As you may know from my books and other blog posts, I’m far from being a “perfect” eater. Perfect eating doesn’t even exist because nutrition science is constantly expanding and changing. I eat unhealthy foods sometimes, but as Ditching Diets does such a good job of explaining—when there is a strong sense of free choice about how you eat, and you don’t feel out of control—choosing to eat less-than-ideal foods isn’t a problem. It’s simply a choice with certain outcomes you have to be prepared to accept. Yes, I choose convenience over nutrition when my life is busy, and I accept that when I do that, my body isn’t being optimally nourished.  I do strive to nourish my body well as much as I can, but it is a balancing act. Everyone must create their own balance, and it never has to be all or nothing. It never has to be perfection or binge. (If you struggle with perfectionism, read my blog post on accepting imperfection in your eating.)

If you are taking on a healthy lifestyle, I think it’s very important to make sure you have enjoyable and nourishing replacements for the foods you are not eating. When you give up a food, you also want to feel like you are giving yourself a food in it’s place—a food (or foods) that you actually like and look forward to eating. Sometimes people forget the “enjoyable” part, and then get trapped in the dieting and deprivation mindset. The goal should be to find foods you take pleasure in eating, and that make you feel good as well. This can take some experimenting. To illustrate this, I’m going to give one example from my own life of a food my family has been trying to eliminate, and how we’ve replaced it:

My kids love waffles (they like peanut butter and maple syrup on them, which I think is a bit odd:-)), and I slowly got into the habit of giving them processed, pre-packaged waffles too often. At the end of my 4th pregnancy and after my son was born, the older 3 kids ate the pre-packaged waffles every single day. I was so exhausted and sleep-deprived that I couldn’t find time or energy for anything better first thing in the morning, and it was the only easy breakfast that all of them liked. Around the end of 2012, my husband and I decided that we’d find a way to make healthy, homemade waffles so our kids could get a better start to their day. We experimented with some recipes and finally found something that worked—using eggs, coconut milk, coconut flour, baking soda, vanilla, cinnamon, and honey.  The waffles are delicious!  I’ve been making a big batch each week and I freeze them, so that the mornings are just as easy as when we bought the frozen waffles from the store. If you asked my kids, I’m sure they would still say they like the “waffles from the store” better, but they eat up the ones I make too. I know this is a simple example, but I want you to see that there are enjoyable, nourishing, healthier replacements for foods that you want to avoid or need to avoid.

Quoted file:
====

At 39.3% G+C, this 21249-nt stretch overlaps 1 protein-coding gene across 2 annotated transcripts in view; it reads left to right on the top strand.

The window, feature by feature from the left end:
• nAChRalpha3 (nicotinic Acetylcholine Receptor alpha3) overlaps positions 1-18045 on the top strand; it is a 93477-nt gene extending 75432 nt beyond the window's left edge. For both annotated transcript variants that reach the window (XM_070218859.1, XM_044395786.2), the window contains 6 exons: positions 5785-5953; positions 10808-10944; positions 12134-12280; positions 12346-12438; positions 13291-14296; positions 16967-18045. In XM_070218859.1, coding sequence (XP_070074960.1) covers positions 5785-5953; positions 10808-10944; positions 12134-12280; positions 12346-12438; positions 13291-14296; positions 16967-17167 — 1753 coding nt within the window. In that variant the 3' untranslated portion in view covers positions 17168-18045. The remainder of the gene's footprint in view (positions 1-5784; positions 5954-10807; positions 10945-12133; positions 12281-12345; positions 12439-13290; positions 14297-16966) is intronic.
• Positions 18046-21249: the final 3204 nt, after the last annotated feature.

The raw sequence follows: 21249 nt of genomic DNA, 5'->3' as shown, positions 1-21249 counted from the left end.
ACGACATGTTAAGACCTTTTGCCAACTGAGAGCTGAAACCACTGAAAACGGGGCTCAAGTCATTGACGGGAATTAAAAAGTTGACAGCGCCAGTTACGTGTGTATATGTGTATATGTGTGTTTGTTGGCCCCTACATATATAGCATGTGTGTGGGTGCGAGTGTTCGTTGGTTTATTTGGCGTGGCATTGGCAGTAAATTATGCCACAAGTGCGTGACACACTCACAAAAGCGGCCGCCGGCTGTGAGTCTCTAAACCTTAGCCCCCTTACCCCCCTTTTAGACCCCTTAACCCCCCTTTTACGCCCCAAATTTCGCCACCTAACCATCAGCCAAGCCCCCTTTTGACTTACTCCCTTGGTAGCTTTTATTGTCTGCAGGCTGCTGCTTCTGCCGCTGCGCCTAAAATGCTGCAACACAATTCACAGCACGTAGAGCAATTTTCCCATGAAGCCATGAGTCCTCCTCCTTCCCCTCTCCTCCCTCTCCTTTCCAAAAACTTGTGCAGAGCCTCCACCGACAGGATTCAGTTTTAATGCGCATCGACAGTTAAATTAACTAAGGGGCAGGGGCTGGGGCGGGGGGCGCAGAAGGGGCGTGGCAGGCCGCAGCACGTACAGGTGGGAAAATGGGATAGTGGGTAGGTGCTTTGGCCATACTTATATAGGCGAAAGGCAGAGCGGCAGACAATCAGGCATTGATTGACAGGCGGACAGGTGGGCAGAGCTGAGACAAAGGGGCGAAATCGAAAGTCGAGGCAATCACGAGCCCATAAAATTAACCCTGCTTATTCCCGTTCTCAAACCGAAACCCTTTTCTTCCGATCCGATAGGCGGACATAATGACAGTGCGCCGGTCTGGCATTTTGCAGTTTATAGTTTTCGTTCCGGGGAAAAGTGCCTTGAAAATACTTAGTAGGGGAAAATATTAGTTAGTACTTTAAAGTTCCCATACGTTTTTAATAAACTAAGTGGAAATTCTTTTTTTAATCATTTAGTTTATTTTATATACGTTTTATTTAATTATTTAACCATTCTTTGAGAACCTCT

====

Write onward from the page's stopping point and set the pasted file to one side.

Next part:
Finally, as a reminder from my last post, try to keep making healthy changes to your eating separate from quitting binge eating. That way, if you choose to eat something like processed waffles one morning, you won’t pay any attention to any thoughts that say, “you’ve already failed, you might as well binge.”  When you realize that you can avoid binges no matter what foods you decide to eat, you set yourself up for a lifetime of complete freedom from binge eating.

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To jump start your recovery from bulimia or binge eating disorder, you can download my free PDF, The Brain over Binge Basics.  

If you want more help in ending the binge eating habit, and more information on issues like the one discussed here, you can learn about the Brain over Binge Course.